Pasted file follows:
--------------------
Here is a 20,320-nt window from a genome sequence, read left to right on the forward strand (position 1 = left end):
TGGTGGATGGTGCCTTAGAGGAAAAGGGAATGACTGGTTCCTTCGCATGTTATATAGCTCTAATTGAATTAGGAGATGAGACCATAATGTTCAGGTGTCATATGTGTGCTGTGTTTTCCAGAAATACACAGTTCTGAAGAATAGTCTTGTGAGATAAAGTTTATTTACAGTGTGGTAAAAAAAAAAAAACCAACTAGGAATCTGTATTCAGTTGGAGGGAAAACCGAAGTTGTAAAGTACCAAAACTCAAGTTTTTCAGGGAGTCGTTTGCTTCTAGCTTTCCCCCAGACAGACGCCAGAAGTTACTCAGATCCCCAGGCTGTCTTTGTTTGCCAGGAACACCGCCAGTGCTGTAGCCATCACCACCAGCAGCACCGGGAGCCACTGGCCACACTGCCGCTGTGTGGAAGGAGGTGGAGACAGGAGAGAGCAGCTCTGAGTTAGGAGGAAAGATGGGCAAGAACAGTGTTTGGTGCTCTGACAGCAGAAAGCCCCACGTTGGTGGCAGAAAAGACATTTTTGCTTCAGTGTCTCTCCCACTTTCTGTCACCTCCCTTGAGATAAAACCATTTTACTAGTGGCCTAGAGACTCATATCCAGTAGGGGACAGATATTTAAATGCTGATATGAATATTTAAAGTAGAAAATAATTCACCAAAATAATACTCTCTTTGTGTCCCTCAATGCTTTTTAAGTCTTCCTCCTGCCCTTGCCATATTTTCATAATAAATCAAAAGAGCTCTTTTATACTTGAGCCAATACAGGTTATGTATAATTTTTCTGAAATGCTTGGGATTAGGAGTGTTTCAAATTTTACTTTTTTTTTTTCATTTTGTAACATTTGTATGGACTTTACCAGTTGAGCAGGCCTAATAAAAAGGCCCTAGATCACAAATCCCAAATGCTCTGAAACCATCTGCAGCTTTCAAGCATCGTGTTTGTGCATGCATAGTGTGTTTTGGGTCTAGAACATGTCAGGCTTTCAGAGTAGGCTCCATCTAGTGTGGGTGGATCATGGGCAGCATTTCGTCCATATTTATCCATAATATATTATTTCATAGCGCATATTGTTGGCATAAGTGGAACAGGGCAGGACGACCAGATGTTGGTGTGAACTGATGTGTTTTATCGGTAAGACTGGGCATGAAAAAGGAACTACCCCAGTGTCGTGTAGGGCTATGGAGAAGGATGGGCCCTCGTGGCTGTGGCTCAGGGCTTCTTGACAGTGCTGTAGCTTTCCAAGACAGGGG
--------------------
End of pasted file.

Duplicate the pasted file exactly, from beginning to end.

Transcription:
Here is a 20,320-nt window from a genome sequence, read left to right on the forward strand (position 1 = left end):
TGGTGGATGGTGCCTTAGAGGAAAAGGGAATGACTGGTTCCTTCGCATGTTATATAGCTCTAATTGAATTAGGAGATGAGACCATAATGTTCAGGTGTCATATGTGTGCTGTGTTTTCCAGAAATACACAGTTCTGAAGAATAGTCTTGTGAGATAAAGTTTATTTACAGTGTGGTAAAAAAAAAAAAACCAACTAGGAATCTGTATTCAGTTGGAGGGAAAACCGAAGTTGTAAAGTACCAAAACTCAAGTTTTTCAGGGAGTCGTTTGCTTCTAGCTTTCCCCCAGACAGACGCCAGAAGTTACTCAGATCCCCAGGCTGTCTTTGTTTGCCAGGAACACCGCCAGTGCTGTAGCCATCACCACCAGCAGCACCGGGAGCCACTGGCCACACTGCCGCTGTGTGGAAGGAGGTGGAGACAGGAGAGAGCAGCTCTGAGTTAGGAGGAAAGATGGGCAAGAACAGTGTTTGGTGCTCTGACAGCAGAAAGCCCCACGTTGGTGGCAGAAAAGACATTTTTGCTTCAGTGTCTCTCCCACTTTCTGTCACCTCCCTTGAGATAAAACCATTTTACTAGTGGCCTAGAGACTCATATCCAGTAGGGGACAGATATTTAAATGCTGATATGAATATTTAAAGTAGAAAATAATTCACCAAAATAATACTCTCTTTGTGTCCCTCAATGCTTTTTAAGTCTTCCTCCTGCCCTTGCCATATTTTCATAATAAATCAAAAGAGCTCTTTTATACTTGAGCCAATACAGGTTATGTATAATTTTTCTGAAATGCTTGGGATTAGGAGTGTTTCAAATTTTACTTTTTTTTTTTCATTTTGTAACATTTGTATGGACTTTACCAGTTGAGCAGGCCTAATAAAAAGGCCCTAGATCACAAATCCCAAATGCTCTGAAACCATCTGCAGCTTTCAAGCATCGTGTTTGTGCATGCATAGTGTGTTTTGGGTCTAGAACATGTCAGGCTTTCAGAGTAGGCTCCATCTAGTGTGGGTGGATCATGGGCAGCATTTCGTCCATATTTATCCATAATATATTATTTCATAGCGCATATTGTTGGCATAAGTGGAACAGGGCAGGACGACCAGATGTTGGTGTGAACTGATGTGTTTTATCGGTAAGACTGGGCATGAAAAAGGAACTACCCCAGTGTCGTGTAGGGCTATGGAGAAGGATGGGCCCTCGTGGCTGTGGCTCAGGGCTTCTTGACAGTGCTGTAGCTTTCCAAGACAGGGG